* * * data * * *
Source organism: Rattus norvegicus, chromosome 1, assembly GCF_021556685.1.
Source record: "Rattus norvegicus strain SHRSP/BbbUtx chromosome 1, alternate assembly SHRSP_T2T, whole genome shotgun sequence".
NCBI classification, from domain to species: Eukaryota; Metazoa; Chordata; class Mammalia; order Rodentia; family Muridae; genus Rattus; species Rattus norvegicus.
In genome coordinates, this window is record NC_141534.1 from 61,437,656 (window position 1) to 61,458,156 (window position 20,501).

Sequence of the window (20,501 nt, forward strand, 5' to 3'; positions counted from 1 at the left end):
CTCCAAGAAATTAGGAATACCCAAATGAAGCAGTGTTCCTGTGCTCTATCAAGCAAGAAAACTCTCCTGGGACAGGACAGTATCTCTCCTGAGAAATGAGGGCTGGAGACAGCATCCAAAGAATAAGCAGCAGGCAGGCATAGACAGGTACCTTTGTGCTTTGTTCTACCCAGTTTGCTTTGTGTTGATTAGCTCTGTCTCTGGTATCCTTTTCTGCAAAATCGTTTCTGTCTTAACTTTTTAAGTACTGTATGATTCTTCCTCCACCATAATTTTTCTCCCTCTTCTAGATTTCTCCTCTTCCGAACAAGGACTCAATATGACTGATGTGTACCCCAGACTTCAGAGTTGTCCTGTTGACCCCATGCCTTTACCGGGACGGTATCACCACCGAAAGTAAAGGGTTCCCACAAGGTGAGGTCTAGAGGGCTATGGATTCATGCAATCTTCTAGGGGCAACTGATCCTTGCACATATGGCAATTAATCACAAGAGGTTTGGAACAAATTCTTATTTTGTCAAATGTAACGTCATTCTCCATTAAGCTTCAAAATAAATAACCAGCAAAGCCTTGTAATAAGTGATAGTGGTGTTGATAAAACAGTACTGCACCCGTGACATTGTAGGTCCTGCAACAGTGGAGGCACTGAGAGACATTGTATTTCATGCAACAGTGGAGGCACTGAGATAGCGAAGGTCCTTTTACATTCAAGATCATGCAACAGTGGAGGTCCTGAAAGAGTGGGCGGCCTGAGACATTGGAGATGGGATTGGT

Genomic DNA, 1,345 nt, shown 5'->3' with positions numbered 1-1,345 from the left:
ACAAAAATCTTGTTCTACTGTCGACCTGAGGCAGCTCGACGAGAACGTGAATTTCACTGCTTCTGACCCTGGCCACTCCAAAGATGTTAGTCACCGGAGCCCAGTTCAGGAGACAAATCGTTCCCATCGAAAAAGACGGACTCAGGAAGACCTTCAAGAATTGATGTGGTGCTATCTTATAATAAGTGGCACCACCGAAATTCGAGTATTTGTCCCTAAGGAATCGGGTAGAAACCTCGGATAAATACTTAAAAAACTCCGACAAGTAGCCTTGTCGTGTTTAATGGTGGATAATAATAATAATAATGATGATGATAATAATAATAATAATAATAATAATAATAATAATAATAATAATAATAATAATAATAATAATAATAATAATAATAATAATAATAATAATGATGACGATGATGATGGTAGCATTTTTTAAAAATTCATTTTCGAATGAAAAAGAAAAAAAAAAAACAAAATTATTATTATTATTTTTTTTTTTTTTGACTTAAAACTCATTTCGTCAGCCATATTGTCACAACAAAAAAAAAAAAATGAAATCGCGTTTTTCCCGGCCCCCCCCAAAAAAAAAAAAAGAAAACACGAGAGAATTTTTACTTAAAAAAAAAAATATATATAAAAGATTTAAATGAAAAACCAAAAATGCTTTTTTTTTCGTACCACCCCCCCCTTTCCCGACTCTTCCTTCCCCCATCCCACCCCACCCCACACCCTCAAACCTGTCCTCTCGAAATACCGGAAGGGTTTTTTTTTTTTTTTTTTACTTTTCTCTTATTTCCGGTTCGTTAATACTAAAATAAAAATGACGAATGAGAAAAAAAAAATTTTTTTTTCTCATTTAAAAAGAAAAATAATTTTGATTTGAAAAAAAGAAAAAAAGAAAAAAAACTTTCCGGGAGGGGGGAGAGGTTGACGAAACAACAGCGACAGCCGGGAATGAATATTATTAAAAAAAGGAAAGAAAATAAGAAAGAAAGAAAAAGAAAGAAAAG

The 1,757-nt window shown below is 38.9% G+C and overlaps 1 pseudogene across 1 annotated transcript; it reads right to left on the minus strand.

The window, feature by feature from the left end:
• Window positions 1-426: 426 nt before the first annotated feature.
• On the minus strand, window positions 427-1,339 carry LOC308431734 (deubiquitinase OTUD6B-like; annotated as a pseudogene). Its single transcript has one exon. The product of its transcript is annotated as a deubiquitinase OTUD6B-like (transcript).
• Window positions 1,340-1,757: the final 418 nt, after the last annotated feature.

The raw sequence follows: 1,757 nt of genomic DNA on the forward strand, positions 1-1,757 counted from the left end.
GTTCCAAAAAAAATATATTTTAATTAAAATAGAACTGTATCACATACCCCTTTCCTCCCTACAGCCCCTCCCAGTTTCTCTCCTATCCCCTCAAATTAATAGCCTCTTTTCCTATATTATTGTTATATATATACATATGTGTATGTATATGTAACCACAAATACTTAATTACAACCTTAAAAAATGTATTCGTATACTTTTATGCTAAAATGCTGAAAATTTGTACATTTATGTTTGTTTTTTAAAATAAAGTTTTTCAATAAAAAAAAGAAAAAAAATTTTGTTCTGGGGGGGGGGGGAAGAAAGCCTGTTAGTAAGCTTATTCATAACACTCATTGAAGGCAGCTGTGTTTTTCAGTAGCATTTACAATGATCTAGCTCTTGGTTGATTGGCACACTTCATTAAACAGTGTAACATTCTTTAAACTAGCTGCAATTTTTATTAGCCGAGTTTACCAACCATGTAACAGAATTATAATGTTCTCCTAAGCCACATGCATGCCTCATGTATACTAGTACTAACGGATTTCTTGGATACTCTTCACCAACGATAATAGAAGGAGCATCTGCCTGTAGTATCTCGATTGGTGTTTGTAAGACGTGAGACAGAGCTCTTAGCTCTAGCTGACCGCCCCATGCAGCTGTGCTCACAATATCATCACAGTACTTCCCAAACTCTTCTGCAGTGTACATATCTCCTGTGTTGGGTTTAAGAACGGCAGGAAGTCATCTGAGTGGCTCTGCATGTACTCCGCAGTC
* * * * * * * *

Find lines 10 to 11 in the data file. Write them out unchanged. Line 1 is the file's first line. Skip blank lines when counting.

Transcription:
The window, feature by feature from the left end:
• Window positions 1-426: 426 nt before the first annotated feature.